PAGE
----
|Mike D’Antoni on Rajon Rondo: ‘I’d like to see him play in Minnesota and see how he does’||04.24.11 at 3:09 pm ET|
NEW YORK — For as long as Rajon Rondo plays with Kevin Garnett, Ray Allen and Paul Pierce, people will question his place in the great point guard hierarchy. Is he a product of the environment of playing with three future Hall of Famers or a great player in his own right? Knicks coach Mike D’Antoni raised the issue prior to Game 4 of the Celtics‘ first-round playoff series with New York.
“He’s a very good player,” D’Antoni said. “I’d like to see him play in Minnesota and see how he does. Everybody’s tied together and they have three Hall of Famers playing out there. But Rondo’s a very, very good basketball player. Really good. There’s no doubt about that.”
Rondo had 20 assists against the Knicks in Game 3 and at least nine of those were on jump shots, according to Synergy Sports, which tracks every play. But Rondo also had a triple double in the game, his sixth in his postseason career.
“You play with those guys, that’s probably what you’re going to get,” Celtics coach Doc Rivers said. “I don’t think he would trade it. I think he enjoys playing with them. If there is a negative side ‘ I guess ‘ that would be it. No matter how well you play, the question will be [that]. And someday that will be answered, too. I’ve got a feeling he’ll answer them all in the way he’s answering them now.”
Asked if this kind of talk fueled Rondo, Rivers said, “I don’t talk about it a whole bunch. He doesn’t bring it up a lot. It probably does in some way, it would bother anyone in some way and it’s probably good for him. Keep doing it. If it’s going to make him play like this, I’m all for it.”
|Irish Coffee: Celtics lack killer instinct||11.02.10 at 11:05 am ET|
Wake up with the Celtics and your daily dose of Irish Coffee ‘¦
We know they love Halloween, but does this Celtics team have a killer instinct?
And Dime Magazine’s Austin Burton raised it again just three games into the 2010-11 NBA season — suggesting Boston has played to its competition through the first three games.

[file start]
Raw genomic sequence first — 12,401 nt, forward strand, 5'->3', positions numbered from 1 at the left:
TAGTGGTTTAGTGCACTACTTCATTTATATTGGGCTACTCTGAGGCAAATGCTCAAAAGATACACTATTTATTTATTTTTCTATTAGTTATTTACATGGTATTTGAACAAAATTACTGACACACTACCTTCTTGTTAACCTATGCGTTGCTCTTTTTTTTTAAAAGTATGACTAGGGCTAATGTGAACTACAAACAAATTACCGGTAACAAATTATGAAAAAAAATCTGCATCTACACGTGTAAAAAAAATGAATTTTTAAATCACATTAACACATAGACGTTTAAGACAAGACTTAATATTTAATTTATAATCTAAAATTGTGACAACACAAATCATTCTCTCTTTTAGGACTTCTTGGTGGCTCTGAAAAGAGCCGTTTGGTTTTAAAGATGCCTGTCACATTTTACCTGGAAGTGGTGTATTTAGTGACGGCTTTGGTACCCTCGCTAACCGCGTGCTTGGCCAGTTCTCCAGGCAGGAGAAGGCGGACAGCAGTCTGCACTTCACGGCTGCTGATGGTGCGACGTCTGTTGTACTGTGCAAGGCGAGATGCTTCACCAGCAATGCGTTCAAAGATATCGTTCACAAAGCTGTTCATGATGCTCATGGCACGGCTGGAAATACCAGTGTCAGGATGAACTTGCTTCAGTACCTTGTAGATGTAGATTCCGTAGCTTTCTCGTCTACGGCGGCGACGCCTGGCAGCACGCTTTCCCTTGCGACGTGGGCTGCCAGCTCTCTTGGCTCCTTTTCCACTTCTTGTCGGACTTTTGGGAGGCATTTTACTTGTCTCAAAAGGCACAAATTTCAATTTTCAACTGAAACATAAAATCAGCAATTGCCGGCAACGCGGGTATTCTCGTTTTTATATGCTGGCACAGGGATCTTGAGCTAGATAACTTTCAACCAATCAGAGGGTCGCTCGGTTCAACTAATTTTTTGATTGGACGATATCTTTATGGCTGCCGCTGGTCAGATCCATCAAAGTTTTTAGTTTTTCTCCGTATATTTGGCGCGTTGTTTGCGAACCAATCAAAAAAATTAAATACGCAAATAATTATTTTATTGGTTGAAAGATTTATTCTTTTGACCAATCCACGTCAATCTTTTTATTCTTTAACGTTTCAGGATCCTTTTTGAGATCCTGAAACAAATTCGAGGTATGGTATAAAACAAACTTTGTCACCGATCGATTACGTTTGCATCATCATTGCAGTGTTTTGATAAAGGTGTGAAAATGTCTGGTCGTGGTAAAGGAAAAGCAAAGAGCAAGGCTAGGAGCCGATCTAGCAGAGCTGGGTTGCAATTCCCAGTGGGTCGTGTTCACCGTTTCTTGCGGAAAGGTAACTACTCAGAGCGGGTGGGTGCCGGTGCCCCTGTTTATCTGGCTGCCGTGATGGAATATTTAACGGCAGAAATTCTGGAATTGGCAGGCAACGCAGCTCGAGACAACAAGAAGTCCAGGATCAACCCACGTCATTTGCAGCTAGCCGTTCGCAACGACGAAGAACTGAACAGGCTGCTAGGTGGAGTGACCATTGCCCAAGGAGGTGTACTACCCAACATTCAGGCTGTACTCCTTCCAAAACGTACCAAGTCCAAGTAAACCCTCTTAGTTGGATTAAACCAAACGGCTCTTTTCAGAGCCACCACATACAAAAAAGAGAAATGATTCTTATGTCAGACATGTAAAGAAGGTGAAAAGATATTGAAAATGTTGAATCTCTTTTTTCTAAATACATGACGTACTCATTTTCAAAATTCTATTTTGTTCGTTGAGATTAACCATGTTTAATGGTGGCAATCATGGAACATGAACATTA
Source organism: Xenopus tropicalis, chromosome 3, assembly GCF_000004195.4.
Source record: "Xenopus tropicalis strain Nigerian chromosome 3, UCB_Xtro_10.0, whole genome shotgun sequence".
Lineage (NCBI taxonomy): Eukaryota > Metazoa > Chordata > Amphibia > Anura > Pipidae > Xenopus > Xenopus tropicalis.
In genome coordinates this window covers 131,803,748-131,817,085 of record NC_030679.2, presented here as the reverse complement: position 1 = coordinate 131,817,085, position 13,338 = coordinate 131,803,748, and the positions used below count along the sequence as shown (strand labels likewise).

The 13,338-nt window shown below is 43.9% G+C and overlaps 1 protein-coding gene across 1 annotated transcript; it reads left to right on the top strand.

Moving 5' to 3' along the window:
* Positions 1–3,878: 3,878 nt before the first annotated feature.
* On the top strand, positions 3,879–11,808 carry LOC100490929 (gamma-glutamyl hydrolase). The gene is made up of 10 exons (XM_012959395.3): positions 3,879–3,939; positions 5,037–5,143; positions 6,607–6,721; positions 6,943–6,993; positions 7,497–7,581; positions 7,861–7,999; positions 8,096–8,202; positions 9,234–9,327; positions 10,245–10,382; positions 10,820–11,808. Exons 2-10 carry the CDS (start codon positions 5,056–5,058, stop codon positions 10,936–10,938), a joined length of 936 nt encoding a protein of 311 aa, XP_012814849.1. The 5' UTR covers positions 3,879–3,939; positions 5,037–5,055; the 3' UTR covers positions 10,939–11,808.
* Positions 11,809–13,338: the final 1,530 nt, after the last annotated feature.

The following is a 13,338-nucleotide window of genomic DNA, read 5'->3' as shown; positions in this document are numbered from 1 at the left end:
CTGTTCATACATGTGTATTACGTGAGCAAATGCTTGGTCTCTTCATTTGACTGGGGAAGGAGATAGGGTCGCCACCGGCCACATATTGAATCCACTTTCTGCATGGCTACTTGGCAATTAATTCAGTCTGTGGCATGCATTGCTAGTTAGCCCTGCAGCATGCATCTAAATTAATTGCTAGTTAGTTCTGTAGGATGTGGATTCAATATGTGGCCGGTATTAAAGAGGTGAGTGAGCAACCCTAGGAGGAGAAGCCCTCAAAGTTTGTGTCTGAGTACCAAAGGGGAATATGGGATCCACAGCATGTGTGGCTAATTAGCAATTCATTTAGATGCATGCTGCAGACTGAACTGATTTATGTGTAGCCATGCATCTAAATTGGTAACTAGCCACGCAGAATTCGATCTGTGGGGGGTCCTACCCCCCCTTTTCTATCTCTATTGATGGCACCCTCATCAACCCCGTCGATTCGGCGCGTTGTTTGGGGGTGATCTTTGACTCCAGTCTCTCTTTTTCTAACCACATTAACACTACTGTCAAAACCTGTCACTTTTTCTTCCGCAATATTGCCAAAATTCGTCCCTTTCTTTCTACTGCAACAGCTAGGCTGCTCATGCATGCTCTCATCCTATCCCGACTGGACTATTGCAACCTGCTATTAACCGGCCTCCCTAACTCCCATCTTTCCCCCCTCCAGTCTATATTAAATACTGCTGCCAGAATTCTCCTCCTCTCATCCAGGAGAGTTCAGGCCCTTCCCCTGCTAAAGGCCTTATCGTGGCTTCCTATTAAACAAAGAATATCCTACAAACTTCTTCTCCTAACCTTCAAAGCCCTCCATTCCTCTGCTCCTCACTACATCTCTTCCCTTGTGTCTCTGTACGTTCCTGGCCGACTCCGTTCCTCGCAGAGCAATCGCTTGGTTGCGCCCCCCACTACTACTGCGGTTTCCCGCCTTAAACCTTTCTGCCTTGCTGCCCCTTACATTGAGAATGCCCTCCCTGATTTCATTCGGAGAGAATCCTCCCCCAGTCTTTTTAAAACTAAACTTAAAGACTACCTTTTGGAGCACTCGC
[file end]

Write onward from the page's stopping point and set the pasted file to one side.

The Celtics did it last season, when they were just average down the stretch before bouncing back to find their rhythm in the playoffs and get with a few possessions of winning another NBA championship. But for a veteran team – led by Paul Pierce, Ray Allen, Kevin Garnett, Shaquille O’Neal and the playoff-experienced Rajon Rondo –– that has been through the wars and knows the importance of staying focused and consistent, it’s a red flag.
The Celtics had the killer instinct in 2007-08, when they won 66 regular-season games and the NBA title. A whopping 21 of those victories came by margins of 20 points or more.
They simply didn’t let many games slip away, as they did in Game 2 against Cleveland — dissolving a double-digit lead in the second half against one of the worst teams in the league.
The 2007-08 C’s started 20-2, winning by an average of 16 points and losing only to a pair of teams that reached the second round of the playoffs that season (the Orlando Magic and the LeBron James-led Cavaliers).
Meanwhile, this year’s edition of the Celtics has led all three of its games by double digits late in the third quarter, only to be playing meaningful minutes down to the buzzer.
Against the Heat, an 83-70 lead with four minutes to play dwindled to an 83-80 advantage in the final minute. Against the Cavs, the C’s turned a 66-55 third-quarter advantage into a 95-87 loss. And against the Knicks, Boston owned a 101-90 lead with two minutes left, only to be clinging to a 103-101 advantage in the final minute.
To further the issue, Burton points to tonight’s game as a potential defining moment for this season’s Celtics, especially considering they haven’t played since Friday night.